Thursday, September 29, 2011

Response to Your Comments

First, you'll notice I've switched back to the original blog design I made last year. The new stuff just isn't ready.

I wanted to take some time to respond to some comments people have made.
Dear expert snowboarder, I'm also thinking about the distraction surgery. I fractured my talus 5 years ago and I recently had my achilles tendon lengthened in hopes that it would allow for more ROM,but instead I just have horrible arthritis pain and I limp constantly. Thank you for your blog! I also have been blogging about my really helps knowing that you aren't alone. Keep up the good work!
Thanks for the awesome feedback! I think ankle distraction arthroplasty could definitely buy you some time, but from what I understand, we're on the clock once the ex-fix is removed. I'd ask your surgeon what to expect 5, 10, and 20 years from now. I'd also discuss other salvage options, like replacement and fusion, if your bone quality is good and you're at the right age. I believe I've got an earlier post of a few long videos on the current medial treatment protocols for ankle arthritis.

My surgeon, Dr. Jeng, suggested that almost all patients develop arthritis again at some point after this procedure. However, some patients may not have nearly as much pain for the rest of their lives. From what I understand, this is a relatively new procedure, especially in the United States, so there isn't much data out there on patient outcomes. My surgeon said he sees about a 30% to 40% success rate in terms of pain reduction after an ankle distraction arthroplasty.

I think age comes into play here as well. I'm only 29 and my wife and I have not started a family. We want to minimize surgeries and minimize pain so we can get on our with lives. We decided several months ago to get an amputation at some point and, fortunately, our surgeon agrees that I'm a good candidate for one.

Because of the severity of the initial injury and the complications I ran into (infections, non-unions, etc.), salvage options like an ankle fusion or replacement are more likely to fail and require more revision surgeries on my ankle. A fusion also reduces your range of motion, causing stress on the adjacent joints. Not only am I too young for these options, my tibia bone is in rough shape, indicating that these salvage options put me at a higher risk of failures and revision surgeries.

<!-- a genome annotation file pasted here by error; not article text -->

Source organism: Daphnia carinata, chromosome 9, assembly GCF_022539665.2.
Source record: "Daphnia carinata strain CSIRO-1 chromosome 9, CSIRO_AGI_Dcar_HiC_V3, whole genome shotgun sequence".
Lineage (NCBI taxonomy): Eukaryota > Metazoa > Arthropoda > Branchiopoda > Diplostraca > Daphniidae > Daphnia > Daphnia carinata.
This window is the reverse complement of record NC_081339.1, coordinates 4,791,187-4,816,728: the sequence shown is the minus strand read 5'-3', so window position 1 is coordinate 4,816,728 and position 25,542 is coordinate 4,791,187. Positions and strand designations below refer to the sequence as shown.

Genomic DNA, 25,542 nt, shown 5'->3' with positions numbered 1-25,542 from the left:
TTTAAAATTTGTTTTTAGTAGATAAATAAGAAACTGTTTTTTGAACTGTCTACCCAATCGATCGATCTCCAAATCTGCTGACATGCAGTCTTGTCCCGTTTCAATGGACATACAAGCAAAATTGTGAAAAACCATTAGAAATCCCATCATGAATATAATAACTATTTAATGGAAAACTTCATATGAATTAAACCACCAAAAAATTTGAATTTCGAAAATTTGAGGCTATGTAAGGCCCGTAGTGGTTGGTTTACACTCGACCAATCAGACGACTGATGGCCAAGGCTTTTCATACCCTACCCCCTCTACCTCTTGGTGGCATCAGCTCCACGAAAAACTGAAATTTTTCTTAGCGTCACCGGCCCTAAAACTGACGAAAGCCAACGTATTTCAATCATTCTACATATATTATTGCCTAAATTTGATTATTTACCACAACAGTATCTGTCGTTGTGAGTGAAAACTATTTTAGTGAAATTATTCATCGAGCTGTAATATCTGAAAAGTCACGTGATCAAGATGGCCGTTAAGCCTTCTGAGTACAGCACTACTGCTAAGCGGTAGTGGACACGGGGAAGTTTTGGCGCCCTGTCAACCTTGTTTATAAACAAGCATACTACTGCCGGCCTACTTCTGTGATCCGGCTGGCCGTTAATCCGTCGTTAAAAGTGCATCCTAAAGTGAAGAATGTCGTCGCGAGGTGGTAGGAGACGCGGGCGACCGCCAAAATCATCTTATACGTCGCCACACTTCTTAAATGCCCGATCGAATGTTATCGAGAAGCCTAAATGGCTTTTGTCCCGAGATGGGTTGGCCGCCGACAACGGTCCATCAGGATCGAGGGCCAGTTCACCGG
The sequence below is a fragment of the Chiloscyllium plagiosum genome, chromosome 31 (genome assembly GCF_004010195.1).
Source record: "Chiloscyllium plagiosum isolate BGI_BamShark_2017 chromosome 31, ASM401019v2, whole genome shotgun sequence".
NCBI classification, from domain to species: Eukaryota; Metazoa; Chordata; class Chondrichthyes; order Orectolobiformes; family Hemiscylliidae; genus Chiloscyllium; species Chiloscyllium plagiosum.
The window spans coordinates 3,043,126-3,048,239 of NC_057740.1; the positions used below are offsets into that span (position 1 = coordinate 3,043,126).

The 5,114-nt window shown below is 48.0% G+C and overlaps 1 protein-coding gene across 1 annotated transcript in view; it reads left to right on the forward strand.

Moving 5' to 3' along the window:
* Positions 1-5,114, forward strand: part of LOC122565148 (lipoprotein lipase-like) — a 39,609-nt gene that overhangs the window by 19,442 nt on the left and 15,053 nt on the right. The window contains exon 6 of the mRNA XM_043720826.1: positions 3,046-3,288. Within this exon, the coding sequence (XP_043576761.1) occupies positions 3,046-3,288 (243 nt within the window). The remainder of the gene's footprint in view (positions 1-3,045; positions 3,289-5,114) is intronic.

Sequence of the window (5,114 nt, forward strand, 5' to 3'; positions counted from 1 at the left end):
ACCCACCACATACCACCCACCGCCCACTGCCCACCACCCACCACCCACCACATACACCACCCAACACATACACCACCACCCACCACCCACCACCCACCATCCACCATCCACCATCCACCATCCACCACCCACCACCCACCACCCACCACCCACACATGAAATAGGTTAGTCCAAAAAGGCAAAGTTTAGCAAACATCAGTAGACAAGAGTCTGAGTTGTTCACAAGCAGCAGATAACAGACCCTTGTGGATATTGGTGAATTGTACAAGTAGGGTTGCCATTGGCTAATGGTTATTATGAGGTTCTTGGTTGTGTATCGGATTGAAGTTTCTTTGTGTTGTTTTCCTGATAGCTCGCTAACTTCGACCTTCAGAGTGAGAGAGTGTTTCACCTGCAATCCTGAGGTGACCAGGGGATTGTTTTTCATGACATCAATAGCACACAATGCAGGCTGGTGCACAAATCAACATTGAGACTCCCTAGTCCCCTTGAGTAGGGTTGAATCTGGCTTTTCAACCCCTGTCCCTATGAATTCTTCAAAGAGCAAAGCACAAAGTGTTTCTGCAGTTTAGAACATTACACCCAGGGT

Good luck to you. Stay in touch and feel free to ask any other questions.
Hey there... Thanks so much for your blog. Here's my story -- Tib/Fib break jumping off a pier in 2001 when I was 17. Four surgeries later and my doc says I have the ankle of an 80 year old. She said she would recommend I have a fusion if I wasn't so young. My pain is pretty under control (I can function most days) but I have really limited ROM. Like between 3 and 5 degrees passive dorsiflexion and 10 or 15 degrees active plantar flexion. The new doc I just saw today said that he would recommend distraction arthroplasty (that's how I found your blog -- journal articles are a bit dry and don't convey some of the important recovery bits). I have read that DA is for folks with decent ROM. What was your ROM before the surgery? I am wondering if I have enough ROM to be a good candidate. I am also struggling with the idea of a long recovery since I'm in the midst of a doctoral program. Any advice/info? PLEASE keep posting! Kate
I also read that ROM needed to be very good. At my high point in March, I hit 11 degrees dorsiflexion. However, when I saw Dr. Jeng at Mercy, there's no way I was more than 5 degrees. I think Dr. Jeng moved the universal joints around so that I could get more plantarflexion out of my movement.

Since I'm quickly moving into year two of this recovery, I know exactly what you're afraid of. I quickly got into "crutching shape," so I could fly around and keep up my endurance. I also kept my wheelchair rental for the entire duration of this recovery for going out to events and parties where I know it'll be hard to find a place to sit down and prop up my leg.

The second thing that is important is having friends in the workplace or on campus to give you rides. I rely on several friends to get to work since my right ankle is in the external fixator. You might be able to drive around if it's your left ankle. I tried to show my wife that I could drive with my left foot, but she shot me down!

The third thing that's helped me, above all else, is my wife. She's picked up the slack on everything I've been unable to do, and without her, there's no way I could have survived the recovery at this point.

It sounds like you might be a good candidate for ankle distraction if you're not having much pain right now. Also remember that you can walk on it. I was out of work for about three weeks, but that was because we did a very poor job coordinating pain management ahead of time with our surgical team.

If you get the surgery, work with your surgical team to get all of your pain management ordered ahead of time. Definitely get a PCA. Get Dilaudid bolus on order for when you're taken off the PCA and get the oral pain meds ordered as well. Overdo it like crazy so you don't have to fight with nurses to call doctors late at night to get an order or approval. We did this for my second exfix last year, and because my pain was so well managed, I was able to return to work within about two weeks. Once your pain is under control, you're allowed to leave the hospital. This seems like the best way to guarantee your hospital stay is short.